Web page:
“They are playing with words,” said Peng, a judge from the Guangzhou Railway Transportation Intermediate Court who only gave his surname. “We have no ability to make a decision and order the authorities to issue it. Judicial power cannot dominate the administrative organs.”

“But how can administrative bodies be above the law?” asked Lin Lixia, Ma’s legal aid lawyer who has devoted more than a decade to women’s rights protection.

“A dead mouse doesn’t feel cold,” quipped in Lü Xiaoquan, deputy director of the Qianqian Law Firm, which handles Ma’s case. “It is obvious that they hold judicial authority in contempt.”

Officials from the Licheng subdistrict government and Ma’s village committee declined Caixin’s request for an interview.

The last national survey on women’s land use rights conducted by the All-China Women’s Federation in 2010, found that 21 % of rural women didn’t have land, and the figure had more than doubled compared to a decade earlier. Some 27.7 % among those who have lost their land said a change in marital status, had led to the loss of land use rights.


China’s complicated “contract responsibility land registration system” — first piloted in 1978 in Fengyang village in Anhui and rolled out nationwide in the early 1980s — allowed 600 million people registered as rural residents to contract land and cultivate it for 15 years. Most families renewed their contracts around 1997 for another 30-year-period. The rigid system only allows family members to add names to the land registry during this renewal period. If a child is born or a man or woman gets married after this narrow window, they have to wait until the next round of renewals to get their name on the land certificate. The law allows local village committees to reallocate land that has lain fallow for up to three years. But it doesn’t give them the right to strike out someone’s name from the land registry.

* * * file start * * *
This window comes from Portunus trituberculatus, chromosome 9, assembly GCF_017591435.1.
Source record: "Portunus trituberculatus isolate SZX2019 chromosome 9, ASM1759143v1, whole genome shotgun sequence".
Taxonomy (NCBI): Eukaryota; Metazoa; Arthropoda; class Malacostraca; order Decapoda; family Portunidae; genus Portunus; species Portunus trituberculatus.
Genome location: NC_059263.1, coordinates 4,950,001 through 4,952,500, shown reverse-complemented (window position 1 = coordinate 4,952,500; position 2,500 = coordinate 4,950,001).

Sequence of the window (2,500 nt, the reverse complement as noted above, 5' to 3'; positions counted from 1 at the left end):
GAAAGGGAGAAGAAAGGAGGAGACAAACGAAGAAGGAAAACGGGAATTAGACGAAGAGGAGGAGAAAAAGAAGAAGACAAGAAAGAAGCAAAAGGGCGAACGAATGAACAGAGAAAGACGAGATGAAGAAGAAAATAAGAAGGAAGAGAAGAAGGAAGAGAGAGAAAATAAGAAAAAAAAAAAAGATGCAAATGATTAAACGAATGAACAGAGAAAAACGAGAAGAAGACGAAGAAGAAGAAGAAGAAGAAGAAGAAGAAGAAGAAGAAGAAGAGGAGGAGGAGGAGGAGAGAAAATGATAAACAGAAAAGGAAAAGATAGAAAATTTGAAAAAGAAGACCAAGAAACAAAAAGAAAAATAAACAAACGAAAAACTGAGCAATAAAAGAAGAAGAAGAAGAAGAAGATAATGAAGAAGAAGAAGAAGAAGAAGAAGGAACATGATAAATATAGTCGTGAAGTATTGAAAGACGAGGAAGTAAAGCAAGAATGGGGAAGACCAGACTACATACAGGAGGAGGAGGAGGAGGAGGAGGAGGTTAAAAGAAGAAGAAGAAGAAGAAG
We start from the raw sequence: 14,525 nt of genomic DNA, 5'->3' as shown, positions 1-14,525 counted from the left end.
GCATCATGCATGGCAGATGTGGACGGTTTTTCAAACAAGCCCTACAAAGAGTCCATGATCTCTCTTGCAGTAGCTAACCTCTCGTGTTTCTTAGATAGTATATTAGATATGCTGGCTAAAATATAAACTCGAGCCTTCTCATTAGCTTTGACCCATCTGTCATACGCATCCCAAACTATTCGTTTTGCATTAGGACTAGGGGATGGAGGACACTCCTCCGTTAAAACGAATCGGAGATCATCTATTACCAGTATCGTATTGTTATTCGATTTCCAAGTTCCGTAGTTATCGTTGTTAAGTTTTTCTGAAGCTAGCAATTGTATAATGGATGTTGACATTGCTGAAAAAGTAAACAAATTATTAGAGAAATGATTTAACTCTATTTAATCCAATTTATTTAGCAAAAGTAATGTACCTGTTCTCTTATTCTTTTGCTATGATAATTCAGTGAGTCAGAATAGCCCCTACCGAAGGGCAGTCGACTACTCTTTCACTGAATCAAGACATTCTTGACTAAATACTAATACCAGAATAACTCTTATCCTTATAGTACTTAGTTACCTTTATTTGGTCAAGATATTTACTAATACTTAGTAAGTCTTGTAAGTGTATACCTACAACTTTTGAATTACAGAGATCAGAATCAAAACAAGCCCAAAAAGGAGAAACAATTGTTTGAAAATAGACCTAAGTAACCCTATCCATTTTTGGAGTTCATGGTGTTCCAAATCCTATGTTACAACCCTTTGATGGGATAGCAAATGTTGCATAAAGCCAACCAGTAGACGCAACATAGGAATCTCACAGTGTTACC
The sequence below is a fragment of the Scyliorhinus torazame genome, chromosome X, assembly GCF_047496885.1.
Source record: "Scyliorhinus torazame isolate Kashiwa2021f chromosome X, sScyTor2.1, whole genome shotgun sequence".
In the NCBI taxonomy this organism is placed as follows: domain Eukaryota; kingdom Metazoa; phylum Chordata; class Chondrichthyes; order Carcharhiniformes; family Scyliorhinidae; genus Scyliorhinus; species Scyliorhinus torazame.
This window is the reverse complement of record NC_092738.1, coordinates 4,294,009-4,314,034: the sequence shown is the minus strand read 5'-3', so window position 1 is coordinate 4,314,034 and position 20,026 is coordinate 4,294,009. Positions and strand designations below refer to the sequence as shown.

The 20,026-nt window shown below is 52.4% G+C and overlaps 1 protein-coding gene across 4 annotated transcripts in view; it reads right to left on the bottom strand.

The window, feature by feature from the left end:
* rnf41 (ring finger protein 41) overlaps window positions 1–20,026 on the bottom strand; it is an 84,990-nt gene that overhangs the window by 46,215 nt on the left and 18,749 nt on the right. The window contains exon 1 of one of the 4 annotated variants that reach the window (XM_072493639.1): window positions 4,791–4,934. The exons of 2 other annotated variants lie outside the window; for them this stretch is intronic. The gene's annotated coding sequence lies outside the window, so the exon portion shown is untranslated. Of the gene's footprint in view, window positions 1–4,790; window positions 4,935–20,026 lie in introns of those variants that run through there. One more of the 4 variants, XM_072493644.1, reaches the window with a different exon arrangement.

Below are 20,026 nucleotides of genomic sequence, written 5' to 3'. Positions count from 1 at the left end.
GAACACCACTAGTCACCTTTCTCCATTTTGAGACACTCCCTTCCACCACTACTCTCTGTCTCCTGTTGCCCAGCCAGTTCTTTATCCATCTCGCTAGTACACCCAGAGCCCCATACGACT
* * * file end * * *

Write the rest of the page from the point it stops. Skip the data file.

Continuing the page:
The proposed amendment to the rural land law is an attempt to rectify flaws before the upcoming renewals in ten years’ time. It came two weeks after President Xi Jinping announced, at the recent National Party Congress, that rural residents would have the right to use their land for another 30 years after current contracts expire.

But there is no timeline on when the amendment will be passed or come into effect. Ma isn’t sure whether the proposed amendments will push her village committee to reevaluate her case.

“If not, I may lose my land forever!” she said.

Chinese villages develop their own rules to govern their daily operations, and are granted a certain degree of autonomy by the central government to decide on important internal affairs through a villager assembly, based on the National Organic Law on Villagers’ Committees. This autonomy, at times, have allowed them to ignore national laws, including an important amendment to the rural land law in 2003, which clearly says a woman’s birthplace cannot take her land away if she hasn’t acquired land use rights for the plot owned by her husband’s family.

Aside from ingrained gender biases, a scarcity of rural land, especially in some densely-populated areas, have made local governments and village committees reluctant to acknowledge female villagers’ rights, because it threatens to dilute the landholdings of everyone else.

“Our village already has very little farmland. It is impossible, therefore, to let those married-off women and their new family to register their residency here and lay claim to our already limited land resources,” said You, director of the village committee of Baizhi in Hebei province, who only gave his surname.


Falling through the cracks

China launched a land registration system in 2014, seeking to document over a billion plots assigned to rural households over a period of four years.

But a survey in three provinces in the central China last year found that 1 in 5 women who had already “lost” their lands don’t have their name included in any land documents from her parent’s side or her husband’s side.

Cui Jianhua*, from Harqin Banner in Inner Mongolia, is one of them. She grew medicinal herbs on the approximately 0.33-acres of land given to her husband’s family. Cui’s birthplace had taken back her contracted land after her marriage in 1990.